Marking blue

Summary

Marking blue or layout stain (sometimes called Dykem after trademark erosion of a popular brand, or Prussian blue after the blue pigment) is a dye used in metalworking to aid in marking out rough parts for further machining. It is used to stain or paint a metal object with a very thin layer of dye that can be scratched off using a scriber or other sharp instrument to reveal a bright, yet very narrow line in the metal underneath. The advantages are that any existing scratches are covered with the dye and the new lines have a contrasting background.

Marking out a metal bar

CompositionEdit

Marking blue is made by mixing methylated spirits with shellac and gentian violet.[1]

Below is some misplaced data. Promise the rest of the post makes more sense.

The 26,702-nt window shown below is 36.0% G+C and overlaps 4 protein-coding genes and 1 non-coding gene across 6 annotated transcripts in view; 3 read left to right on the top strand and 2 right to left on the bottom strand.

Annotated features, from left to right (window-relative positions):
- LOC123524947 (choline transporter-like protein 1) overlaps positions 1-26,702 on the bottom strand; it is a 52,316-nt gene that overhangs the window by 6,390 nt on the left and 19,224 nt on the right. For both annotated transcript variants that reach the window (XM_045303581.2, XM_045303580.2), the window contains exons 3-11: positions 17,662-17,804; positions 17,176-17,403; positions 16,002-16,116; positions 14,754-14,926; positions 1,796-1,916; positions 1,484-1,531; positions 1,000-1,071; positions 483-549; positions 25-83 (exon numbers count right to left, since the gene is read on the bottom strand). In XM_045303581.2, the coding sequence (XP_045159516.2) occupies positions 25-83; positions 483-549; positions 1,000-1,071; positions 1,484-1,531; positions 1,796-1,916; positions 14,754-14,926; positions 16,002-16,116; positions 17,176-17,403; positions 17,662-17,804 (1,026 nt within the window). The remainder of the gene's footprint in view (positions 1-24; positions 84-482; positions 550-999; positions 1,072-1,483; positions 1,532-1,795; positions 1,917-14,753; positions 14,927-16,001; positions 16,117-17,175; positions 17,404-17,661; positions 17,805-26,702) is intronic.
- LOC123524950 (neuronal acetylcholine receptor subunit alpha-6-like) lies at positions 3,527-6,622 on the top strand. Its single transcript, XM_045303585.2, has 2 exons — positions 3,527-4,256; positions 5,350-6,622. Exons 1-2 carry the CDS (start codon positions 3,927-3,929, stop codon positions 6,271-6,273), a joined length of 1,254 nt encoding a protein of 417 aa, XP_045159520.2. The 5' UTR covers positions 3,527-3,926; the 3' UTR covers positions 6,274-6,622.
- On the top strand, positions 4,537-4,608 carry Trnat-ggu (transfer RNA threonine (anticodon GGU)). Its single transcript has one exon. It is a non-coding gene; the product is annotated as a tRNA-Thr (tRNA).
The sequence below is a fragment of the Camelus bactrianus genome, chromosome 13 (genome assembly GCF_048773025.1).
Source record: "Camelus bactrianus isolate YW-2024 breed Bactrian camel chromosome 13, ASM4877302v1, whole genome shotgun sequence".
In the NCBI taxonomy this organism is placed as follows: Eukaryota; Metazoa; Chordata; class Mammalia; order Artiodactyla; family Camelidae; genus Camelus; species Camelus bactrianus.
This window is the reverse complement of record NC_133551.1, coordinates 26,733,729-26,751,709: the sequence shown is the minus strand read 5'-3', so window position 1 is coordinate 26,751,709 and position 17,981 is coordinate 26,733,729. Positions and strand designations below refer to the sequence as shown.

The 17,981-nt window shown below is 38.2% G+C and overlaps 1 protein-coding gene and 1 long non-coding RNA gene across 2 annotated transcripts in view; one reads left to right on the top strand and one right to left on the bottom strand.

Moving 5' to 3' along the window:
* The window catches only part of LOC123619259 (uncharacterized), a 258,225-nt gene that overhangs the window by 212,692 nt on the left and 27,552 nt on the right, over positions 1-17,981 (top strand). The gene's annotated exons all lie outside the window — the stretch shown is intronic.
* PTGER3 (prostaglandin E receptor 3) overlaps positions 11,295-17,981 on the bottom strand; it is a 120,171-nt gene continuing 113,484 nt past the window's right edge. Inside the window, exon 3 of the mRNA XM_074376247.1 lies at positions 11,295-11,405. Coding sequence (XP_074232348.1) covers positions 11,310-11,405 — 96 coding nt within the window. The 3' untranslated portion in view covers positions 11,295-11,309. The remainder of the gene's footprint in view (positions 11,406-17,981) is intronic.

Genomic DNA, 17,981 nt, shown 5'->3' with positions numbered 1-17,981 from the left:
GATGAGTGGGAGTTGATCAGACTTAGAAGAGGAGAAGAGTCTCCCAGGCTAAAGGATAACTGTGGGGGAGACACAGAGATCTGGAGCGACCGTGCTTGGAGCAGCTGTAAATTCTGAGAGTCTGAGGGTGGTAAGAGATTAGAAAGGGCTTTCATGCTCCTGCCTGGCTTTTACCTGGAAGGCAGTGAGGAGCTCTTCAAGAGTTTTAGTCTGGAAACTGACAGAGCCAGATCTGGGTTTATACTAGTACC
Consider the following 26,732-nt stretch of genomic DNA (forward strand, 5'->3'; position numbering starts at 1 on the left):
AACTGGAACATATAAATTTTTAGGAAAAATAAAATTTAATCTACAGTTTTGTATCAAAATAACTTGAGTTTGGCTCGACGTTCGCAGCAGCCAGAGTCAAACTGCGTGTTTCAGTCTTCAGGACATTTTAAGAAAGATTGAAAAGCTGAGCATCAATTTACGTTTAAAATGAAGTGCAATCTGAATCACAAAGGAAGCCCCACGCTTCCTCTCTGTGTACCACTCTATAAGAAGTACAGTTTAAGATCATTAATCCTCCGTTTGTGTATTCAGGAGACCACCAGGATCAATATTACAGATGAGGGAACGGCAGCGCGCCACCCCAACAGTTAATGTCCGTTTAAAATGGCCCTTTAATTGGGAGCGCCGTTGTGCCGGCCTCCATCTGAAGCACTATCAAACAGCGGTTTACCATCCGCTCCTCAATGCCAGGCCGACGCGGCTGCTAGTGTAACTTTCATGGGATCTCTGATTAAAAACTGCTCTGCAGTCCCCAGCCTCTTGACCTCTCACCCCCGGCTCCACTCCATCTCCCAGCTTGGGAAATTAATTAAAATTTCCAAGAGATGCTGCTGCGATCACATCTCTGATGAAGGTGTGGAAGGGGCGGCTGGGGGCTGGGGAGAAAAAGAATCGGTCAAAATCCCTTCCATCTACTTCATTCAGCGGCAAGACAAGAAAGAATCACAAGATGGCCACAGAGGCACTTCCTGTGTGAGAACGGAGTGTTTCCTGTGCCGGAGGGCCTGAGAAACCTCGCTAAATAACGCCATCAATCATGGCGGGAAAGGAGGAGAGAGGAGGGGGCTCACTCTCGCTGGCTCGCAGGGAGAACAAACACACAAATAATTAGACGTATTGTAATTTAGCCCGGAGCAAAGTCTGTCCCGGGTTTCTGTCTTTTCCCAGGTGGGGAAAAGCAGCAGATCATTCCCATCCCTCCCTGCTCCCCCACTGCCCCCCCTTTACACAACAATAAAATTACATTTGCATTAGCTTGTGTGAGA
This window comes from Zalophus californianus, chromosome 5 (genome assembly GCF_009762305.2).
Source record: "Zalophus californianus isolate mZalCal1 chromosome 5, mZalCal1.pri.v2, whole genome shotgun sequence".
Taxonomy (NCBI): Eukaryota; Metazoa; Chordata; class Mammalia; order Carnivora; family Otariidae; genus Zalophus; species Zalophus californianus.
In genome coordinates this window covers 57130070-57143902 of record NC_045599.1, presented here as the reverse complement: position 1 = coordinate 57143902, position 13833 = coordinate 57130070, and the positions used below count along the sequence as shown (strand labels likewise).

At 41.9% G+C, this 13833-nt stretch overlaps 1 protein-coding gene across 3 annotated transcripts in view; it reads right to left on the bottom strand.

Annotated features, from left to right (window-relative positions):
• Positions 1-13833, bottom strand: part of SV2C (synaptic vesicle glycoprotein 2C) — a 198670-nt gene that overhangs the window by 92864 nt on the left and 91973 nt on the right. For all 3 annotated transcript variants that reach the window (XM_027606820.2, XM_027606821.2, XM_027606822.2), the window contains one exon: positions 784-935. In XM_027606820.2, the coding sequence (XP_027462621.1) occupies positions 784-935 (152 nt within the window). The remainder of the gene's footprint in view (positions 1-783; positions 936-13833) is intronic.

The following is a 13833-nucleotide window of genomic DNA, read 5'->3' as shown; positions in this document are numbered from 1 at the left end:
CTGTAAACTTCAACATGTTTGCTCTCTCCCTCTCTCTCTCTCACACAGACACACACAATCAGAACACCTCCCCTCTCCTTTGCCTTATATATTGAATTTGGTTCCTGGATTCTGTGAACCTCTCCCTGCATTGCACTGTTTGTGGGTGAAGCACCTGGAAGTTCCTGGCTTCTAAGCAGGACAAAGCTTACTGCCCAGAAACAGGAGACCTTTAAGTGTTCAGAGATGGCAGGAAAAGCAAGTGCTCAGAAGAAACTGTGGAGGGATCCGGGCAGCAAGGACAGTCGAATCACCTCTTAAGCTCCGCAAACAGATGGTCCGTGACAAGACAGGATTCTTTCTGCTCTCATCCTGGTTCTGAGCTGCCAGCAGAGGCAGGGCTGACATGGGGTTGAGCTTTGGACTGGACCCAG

AlternativesEdit

A felt tip marker can be used as they are convenient and tend not to dry up as quickly. On rough structures, such as castings or forgings, whitewash or a mixture of chalk and water can be used. A solution of copper sulfate, distilled water, and a few drops of sulfuric acid can be used on machined surfaces.[1]

SafetyEdit

Marking blue is considered non-toxic. If heated above 250 degrees Celsius it will give off toxic Cyanogen gas. Metal cutting commonly heats material above this level.

ReferencesEdit

  1. ^ a b Brink, C.; McNamara, B. (2008), Engineering Fabrication & Boilermaking, Pearson South Africa, p. 44, ISBN 978-1-77025-374-2.